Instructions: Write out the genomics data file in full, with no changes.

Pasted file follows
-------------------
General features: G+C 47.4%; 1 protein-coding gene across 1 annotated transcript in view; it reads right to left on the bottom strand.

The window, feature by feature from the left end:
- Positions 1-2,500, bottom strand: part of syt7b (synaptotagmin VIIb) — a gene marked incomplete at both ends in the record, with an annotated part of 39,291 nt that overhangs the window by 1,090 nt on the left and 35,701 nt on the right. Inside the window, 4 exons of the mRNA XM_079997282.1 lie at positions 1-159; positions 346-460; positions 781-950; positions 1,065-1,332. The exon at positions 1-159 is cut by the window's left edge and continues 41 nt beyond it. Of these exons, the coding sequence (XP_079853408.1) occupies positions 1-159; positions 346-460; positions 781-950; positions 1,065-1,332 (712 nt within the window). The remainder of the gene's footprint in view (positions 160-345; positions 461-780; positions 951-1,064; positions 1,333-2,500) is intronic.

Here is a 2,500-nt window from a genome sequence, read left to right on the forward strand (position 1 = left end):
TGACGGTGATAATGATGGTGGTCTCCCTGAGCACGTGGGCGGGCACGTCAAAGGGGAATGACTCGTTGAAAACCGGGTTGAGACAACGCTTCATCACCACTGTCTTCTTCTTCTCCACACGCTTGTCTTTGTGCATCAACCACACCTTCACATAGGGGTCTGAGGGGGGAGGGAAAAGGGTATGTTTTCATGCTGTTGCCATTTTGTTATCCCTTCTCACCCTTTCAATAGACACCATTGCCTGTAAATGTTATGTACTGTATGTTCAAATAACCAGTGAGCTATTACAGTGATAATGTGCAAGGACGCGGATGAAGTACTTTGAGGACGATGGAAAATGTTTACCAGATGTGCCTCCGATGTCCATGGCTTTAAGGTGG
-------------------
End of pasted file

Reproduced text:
General features: G+C 47.4%; 1 protein-coding gene across 1 annotated transcript in view; it reads right to left on the bottom strand.

The window, feature by feature from the left end:
- Positions 1-2,500, bottom strand: part of syt7b (synaptotagmin VIIb) — a gene marked incomplete at both ends in the record, with an annotated part of 39,291 nt that overhangs the window by 1,090 nt on the left and 35,701 nt on the right. Inside the window, 4 exons of the mRNA XM_079997282.1 lie at positions 1-159; positions 346-460; positions 781-950; positions 1,065-1,332. The exon at positions 1-159 is cut by the window's left edge and continues 41 nt beyond it. Of these exons, the coding sequence (XP_079853408.1) occupies positions 1-159; positions 346-460; positions 781-950; positions 1,065-1,332 (712 nt within the window). The remainder of the gene's footprint in view (positions 160-345; positions 461-780; positions 951-1,064; positions 1,333-2,500) is intronic.

Here is a 2,500-nt window from a genome sequence, read left to right on the forward strand (position 1 = left end):
TGACGGTGATAATGATGGTGGTCTCCCTGAGCACGTGGGCGGGCACGTCAAAGGGGAATGACTCGTTGAAAACCGGGTTGAGACAACGCTTCATCACCACTGTCTTCTTCTTCTCCACACGCTTGTCTTTGTGCATCAACCACACCTTCACATAGGGGTCTGAGGGGGGAGGGAAAAGGGTATGTTTTCATGCTGTTGCCATTTTGTTATCCCTTCTCACCCTTTCAATAGACACCATTGCCTGTAAATGTTATGTACTGTATGTTCAAATAACCAGTGAGCTATTACAGTGATAATGTGCAAGGACGCGGATGAAGTACTTTGAGGACGATGGAAAATGTTTACCAGATGTGCCTCCGATGTCCATGGCTTTAAGGTGG